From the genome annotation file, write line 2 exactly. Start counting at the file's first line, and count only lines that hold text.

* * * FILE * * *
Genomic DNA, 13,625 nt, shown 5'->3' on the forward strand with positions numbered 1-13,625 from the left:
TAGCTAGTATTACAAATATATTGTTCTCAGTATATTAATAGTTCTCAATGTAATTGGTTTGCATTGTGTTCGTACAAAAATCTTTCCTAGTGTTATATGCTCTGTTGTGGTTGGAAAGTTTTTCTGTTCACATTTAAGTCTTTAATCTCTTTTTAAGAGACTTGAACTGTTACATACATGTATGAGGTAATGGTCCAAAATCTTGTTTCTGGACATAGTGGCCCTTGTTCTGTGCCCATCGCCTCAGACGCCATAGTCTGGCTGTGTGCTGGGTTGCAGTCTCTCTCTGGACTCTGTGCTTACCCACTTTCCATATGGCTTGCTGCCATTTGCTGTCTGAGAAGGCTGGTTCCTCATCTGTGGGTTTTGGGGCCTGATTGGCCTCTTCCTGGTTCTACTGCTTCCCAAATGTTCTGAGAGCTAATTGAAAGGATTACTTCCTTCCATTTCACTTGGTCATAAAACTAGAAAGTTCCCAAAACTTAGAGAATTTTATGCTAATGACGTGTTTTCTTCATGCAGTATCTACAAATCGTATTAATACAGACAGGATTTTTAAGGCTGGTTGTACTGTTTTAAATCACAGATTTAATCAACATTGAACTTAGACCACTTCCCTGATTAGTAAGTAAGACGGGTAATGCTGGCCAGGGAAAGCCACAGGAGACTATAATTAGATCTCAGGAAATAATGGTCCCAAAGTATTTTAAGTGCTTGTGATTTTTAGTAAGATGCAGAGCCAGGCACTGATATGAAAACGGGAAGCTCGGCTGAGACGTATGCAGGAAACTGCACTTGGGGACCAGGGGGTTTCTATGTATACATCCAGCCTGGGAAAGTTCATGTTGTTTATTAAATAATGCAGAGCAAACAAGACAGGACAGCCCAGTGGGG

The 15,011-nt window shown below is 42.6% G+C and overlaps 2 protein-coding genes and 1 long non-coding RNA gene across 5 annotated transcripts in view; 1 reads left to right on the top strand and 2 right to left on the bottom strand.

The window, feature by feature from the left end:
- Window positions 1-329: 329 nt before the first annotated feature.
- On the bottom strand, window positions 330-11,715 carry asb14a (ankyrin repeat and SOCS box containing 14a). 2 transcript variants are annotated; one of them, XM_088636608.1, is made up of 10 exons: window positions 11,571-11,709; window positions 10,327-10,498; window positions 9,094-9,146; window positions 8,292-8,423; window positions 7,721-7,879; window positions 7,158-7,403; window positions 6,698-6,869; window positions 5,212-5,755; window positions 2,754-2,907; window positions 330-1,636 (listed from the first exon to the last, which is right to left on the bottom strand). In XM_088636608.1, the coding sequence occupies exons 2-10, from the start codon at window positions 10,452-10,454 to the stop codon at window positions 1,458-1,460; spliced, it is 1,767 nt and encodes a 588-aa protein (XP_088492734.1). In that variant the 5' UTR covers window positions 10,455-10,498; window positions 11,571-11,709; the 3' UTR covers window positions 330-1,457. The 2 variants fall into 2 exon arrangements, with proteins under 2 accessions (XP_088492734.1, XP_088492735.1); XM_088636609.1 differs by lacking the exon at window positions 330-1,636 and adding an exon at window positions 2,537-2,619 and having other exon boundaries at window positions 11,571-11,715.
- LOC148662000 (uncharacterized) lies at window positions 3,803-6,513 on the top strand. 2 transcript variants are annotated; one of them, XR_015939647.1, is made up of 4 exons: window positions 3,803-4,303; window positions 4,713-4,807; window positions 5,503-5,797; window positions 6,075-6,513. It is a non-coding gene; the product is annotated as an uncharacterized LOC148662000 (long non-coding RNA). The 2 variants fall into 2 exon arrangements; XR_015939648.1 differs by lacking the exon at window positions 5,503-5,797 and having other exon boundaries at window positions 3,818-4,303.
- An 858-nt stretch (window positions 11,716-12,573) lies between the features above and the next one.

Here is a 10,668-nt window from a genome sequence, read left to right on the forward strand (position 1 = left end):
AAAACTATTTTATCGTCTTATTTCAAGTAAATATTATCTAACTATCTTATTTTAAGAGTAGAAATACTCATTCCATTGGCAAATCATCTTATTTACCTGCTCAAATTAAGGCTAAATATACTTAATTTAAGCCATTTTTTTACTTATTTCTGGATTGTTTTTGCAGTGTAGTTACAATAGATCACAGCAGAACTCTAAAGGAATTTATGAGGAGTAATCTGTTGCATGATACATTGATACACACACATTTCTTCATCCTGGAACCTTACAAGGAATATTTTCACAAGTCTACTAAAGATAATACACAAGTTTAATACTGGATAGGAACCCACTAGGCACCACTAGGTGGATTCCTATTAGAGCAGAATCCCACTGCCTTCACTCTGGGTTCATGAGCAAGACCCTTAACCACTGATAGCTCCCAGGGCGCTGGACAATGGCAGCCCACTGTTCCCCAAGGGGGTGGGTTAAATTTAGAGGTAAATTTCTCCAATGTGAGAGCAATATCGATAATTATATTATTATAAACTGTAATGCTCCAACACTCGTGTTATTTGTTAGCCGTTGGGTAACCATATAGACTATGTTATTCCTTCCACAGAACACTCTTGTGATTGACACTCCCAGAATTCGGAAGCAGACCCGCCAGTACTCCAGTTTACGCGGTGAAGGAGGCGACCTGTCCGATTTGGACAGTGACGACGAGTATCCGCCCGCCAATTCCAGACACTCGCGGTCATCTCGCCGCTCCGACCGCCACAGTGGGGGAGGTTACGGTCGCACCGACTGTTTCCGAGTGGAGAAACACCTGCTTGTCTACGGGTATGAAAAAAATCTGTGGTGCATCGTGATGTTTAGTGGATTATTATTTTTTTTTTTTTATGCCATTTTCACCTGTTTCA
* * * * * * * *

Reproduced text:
TAGCTAGTATTACAAATATATTGTTCTCAGTATATTAATAGTTCTCAATGTAATTGGTTTGCATTGTGTTCGTACAAAAATCTTTCCTAGTGTTATATGCTCTGTTGTGGTTGGAAAGTTTTTCTGTTCACATTTAAGTCTTTAATCTCTTTTTAAGAGACTTGAACTGTTACATACATGTATGAGGTAATGGTCCAAAATCTTGTTTCTGGACATAGTGGCCCTTGTTCTGTGCCCATCGCCTCAGACGCCATAGTCTGGCTGTGTGCTGGGTTGCAGTCTCTCTCTGGACTCTGTGCTTACCCACTTTCCATATGGCTTGCTGCCATTTGCTGTCTGAGAAGGCTGGTTCCTCATCTGTGGGTTTTGGGGCCTGATTGGCCTCTTCCTGGTTCTACTGCTTCCCAAATGTTCTGAGAGCTAATTGAAAGGATTACTTCCTTCCATTTCACTTGGTCATAAAACTAGAAAGTTCCCAAAACTTAGAGAATTTTATGCTAATGACGTGTTTTCTTCATGCAGTATCTACAAATCGTATTAATACAGACAGGATTTTTAAGGCTGGTTGTACTGTTTTAAATCACAGATTTAATCAACATTGAACTTAGACCACTTCCCTGATTAGTAAGTAAGACGGGTAATGCTGGCCAGGGAAAGCCACAGGAGACTATAATTAGATCTCAGGAAATAATGGTCCCAAAGTATTTTAAGTGCTTGTGATTTTTAGTAAGATGCAGAGCCAGGCACTGATATGAAAACGGGAAGCTCGGCTGAGACGTATGCAGGAAACTGCACTTGGGGACCAGGGGGTTTCTATGTATACATCCAGCCTGGGAAAGTTCATGTTGTTTATTAAATAATGCAGAGCAAACAAGACAGGACAGCCCAGTGGGG